- Collection ID:
- Physical Description:
3 Cubic feet
754 drawings (visual works)
This collection consists of 754 pen-and-ink, watercolor, and gouache drawings and paintings by artist Lily Spandorf. They depict scenes from various years of the Festival of American Folklife and its successor, the Smithsonian Folklife Festival.
Scope and Contents
Scope and Contents
The Lily Spandorf drawings consist of 754 pen-and-ink, watercolor, and gouache drawings and paintings and date from 1967-1998. Some pieces contain drawings on both the recto and verso, and some drawings are unfinished. Lily Spandorf, an Austrian-born, Washington, D.C.-based artist, created the drawings each year at the Festival of American Folklife (later the Smithsonian Folklife Festival) over a thirty-year span. Many Festival programs are represented, particularly the bicentennial programs of 1976.
Many drawings were recieved with no label information, so at present, these drawings remain undated and only very generally described. As more information regarding individual drawings is gathered, more specific descriptive information will be added.
Arranged by size in appropriate folders and boxes (oversized flat boxes and document case) and further arranged by number assigned to drawings. Numbers were randomly assigned to drawings after the collection was acquired and do not reflect a specific order, chronological or otherwise.
Sixteen drawings and paintings are framed and displayed in the Smithsonian Center for Folklife and Cultural Heritage offices.
Lily Spandorf was born in Vienna, Austria in 1914. An honors graduate of the Vienna Academy of Arts, she left Austria in 1938 to continue her art education at London's St. Martin's School of Art. During World War II, she volunteered for the Red Cross in Scotland. She also worked and lived in Italy, where she became attracted to painting scenes outdoors. She first moved to New York City in 1959, but found the city too vast and hectic and eventually moved to Washington D.C. in 1960, where she settled into an apartment in Dupont Circle.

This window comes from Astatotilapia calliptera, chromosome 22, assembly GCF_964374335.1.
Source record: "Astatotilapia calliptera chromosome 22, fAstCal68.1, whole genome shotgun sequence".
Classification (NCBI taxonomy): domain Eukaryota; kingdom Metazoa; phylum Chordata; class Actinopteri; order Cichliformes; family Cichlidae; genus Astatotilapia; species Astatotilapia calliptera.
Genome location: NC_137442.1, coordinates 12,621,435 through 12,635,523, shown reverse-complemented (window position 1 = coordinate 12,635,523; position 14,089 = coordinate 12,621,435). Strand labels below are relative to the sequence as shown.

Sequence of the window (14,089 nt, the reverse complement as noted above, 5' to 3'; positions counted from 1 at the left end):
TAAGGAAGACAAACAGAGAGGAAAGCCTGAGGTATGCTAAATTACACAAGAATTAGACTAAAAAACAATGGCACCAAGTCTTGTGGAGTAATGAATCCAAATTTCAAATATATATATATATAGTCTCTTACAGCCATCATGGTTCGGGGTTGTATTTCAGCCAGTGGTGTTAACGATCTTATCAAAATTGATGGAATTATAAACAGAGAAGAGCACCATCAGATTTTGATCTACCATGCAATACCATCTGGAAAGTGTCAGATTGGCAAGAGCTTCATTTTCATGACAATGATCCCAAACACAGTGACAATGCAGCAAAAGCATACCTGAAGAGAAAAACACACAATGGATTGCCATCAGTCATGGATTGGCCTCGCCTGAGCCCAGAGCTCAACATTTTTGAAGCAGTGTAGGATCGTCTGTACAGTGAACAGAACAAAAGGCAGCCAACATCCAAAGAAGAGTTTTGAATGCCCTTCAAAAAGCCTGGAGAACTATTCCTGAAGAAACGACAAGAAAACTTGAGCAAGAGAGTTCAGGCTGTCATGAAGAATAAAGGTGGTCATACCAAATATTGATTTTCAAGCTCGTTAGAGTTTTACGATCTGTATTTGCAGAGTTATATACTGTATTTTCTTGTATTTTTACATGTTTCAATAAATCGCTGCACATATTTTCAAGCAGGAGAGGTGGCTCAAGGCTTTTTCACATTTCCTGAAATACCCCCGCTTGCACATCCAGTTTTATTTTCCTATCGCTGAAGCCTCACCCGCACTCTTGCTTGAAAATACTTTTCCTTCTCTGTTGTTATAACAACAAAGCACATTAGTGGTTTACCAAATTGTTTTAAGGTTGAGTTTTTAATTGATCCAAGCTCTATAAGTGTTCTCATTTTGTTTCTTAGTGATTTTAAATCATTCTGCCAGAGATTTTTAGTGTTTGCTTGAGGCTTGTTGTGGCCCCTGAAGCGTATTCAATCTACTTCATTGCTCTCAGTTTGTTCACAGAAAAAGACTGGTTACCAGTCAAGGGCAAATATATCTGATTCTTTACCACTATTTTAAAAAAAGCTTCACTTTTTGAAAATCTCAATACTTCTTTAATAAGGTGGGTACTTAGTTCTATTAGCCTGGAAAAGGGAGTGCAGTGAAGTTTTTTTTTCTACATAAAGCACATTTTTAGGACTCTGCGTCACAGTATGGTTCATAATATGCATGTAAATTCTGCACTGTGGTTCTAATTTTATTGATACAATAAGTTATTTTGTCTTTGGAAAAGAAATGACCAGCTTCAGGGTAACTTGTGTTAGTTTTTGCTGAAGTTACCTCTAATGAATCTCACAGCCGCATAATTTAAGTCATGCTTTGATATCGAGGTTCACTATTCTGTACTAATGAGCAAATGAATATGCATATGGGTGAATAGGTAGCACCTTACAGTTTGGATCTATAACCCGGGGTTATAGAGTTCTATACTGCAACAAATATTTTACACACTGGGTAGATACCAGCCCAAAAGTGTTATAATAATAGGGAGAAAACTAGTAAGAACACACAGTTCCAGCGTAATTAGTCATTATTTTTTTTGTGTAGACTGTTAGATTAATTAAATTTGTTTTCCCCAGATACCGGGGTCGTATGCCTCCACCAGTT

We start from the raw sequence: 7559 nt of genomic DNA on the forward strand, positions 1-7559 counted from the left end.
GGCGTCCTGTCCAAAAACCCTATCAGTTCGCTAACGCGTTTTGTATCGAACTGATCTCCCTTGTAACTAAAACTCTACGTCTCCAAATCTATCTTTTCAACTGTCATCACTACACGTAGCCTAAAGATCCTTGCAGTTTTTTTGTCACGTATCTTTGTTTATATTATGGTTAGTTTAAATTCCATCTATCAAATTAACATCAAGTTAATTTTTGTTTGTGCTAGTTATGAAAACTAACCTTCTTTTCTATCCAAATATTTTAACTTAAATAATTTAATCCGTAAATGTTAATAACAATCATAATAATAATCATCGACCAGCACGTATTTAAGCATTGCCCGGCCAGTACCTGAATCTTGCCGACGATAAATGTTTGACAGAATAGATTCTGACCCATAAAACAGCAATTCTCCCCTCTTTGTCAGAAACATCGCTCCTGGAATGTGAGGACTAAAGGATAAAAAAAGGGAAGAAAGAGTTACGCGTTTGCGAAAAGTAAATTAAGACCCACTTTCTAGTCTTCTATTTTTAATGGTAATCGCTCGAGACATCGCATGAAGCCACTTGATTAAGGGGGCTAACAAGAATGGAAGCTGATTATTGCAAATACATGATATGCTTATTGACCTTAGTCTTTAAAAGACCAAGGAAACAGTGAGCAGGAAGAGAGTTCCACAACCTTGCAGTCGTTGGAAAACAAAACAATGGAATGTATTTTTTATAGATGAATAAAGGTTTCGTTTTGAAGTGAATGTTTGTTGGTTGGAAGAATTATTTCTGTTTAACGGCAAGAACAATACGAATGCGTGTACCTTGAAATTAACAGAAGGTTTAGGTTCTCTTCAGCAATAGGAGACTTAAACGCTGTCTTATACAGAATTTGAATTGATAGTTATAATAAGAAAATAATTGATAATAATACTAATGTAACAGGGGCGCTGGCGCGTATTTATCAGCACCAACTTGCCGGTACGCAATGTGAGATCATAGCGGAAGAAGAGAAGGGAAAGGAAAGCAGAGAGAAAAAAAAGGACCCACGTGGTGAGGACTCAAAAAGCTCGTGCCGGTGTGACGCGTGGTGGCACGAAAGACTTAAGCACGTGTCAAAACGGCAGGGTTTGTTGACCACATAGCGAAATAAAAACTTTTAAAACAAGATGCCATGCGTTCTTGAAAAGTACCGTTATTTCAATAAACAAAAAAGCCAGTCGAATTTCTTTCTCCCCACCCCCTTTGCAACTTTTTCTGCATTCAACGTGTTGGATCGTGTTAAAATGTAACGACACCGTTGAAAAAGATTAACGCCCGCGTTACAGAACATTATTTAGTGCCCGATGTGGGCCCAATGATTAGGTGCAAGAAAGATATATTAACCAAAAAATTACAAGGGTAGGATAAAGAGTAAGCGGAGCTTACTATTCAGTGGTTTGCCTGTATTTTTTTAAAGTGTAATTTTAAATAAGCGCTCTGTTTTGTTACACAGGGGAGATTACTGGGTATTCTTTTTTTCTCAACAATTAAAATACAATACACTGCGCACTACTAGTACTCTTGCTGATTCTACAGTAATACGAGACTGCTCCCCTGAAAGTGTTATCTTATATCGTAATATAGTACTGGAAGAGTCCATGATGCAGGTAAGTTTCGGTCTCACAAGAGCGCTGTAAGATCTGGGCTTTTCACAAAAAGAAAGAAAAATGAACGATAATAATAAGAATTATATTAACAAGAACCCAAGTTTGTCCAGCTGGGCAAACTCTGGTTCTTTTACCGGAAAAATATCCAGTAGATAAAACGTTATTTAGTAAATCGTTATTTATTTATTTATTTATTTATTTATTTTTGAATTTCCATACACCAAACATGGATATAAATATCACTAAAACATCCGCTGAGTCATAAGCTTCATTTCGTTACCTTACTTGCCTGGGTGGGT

From the very first Festival of American Folklife (later the Smithsonian Folklife Festival) in 1967, she brought her cart full of materials and supplies to the National Mall and sketched Festival scenes, documenting people, performances, settings, and activities for over three decades. Her work often appeared in the Washington Star newspaper. Her paintings and drawings of Washington, D.C. scenes and cityscapes were featured in a 1988 book called Washington Never More, as well as the Washington Post, Washingtonian Magazine, and National Geographic. She was also the subject of a documentary film produced and directed by Barr Weissman. In 1988, she was the first local solo artist to be exhibited at the National Museum of Women in the Arts. Her annual paintings and drawings of the White House Christmas decorations were acquired by the White House Historical Association, and her work documenting the filming of Advise and Consent was acquired by the U.S. Senate. She continued to produce work until she passed away in February 2000 at the age of 85.
Stephanie Smith, Erin Enos, and Cecilia Peterson
Immediate Source of Acquisition note
The Lily Spandorf drawings were acquired by Richard Kurin, former director of the Center for Folklife and Cultural Heritage and Diana Parker, former director of the Smithsonian Folklife Festival. Thanks to generous donations and support from the Smithsonian Women's Committee and the general public, the Smithsonian purchased Spandorf's drawings from the Lily Spandorf Distribution Trust in 2001.
The Lily Spandorf drawings were initially inventoried and assigned numbers circa 2003. Nearly all the drawings and paintings were digitized by intern Michelline Granjean in 2003. The drawings and paintings were then re-housed and further arranged by RRFAC intern Erin Enos in 2015. A more detailed finding aid was created by Erin Enos and Cecilia Peterson in the same year.
Using the Collection
Conditions Governing Access note
Access to the Ralph Rinzler Folklife Archives and Collections is by appointment only. Visit our website
for more information on scheduling a visit or making a digitization request. Researchers interested in accessing born-digital records or audiovisual recordings in this collection must use access copies.
Conditions Governing Use note
Permission to publish materials from the collection must be requested from the Ralph Rinzler Folklife Archives and Collections. Please visit our website
for more information.
Preferred Citation note
Lily Spandorf drawings, Ralph Rinzler Folklife Archives and Collections, Smithsonian Institution.
Shared Stewardship of Collections
Shared Stewardship of Collections
The Center for Folklife and Cultural Heritage acknowledges and respects the right of artists, performers, Folklife Festival participants, community-based scholars, and knowledge-keepers to collaboratively steward representations of themselves and their intangible cultural heritage in media produced, curated, and distributed by the Center. Making this collection accessible to the public is an ongoing process grounded in the Center's commitment to connecting living people and cultures to the materials this collection represents. To view the Center's full shared stewardship policy, which defines our protocols for addressing collections-related inquiries and concerns, please visit https://folklife.si.edu/archives#shared-stewardship
Ralph Rinzler Folklife Archives and Collections
Smithsonian Center for Folklife and Cultural Heritage
600 Maryland Ave SW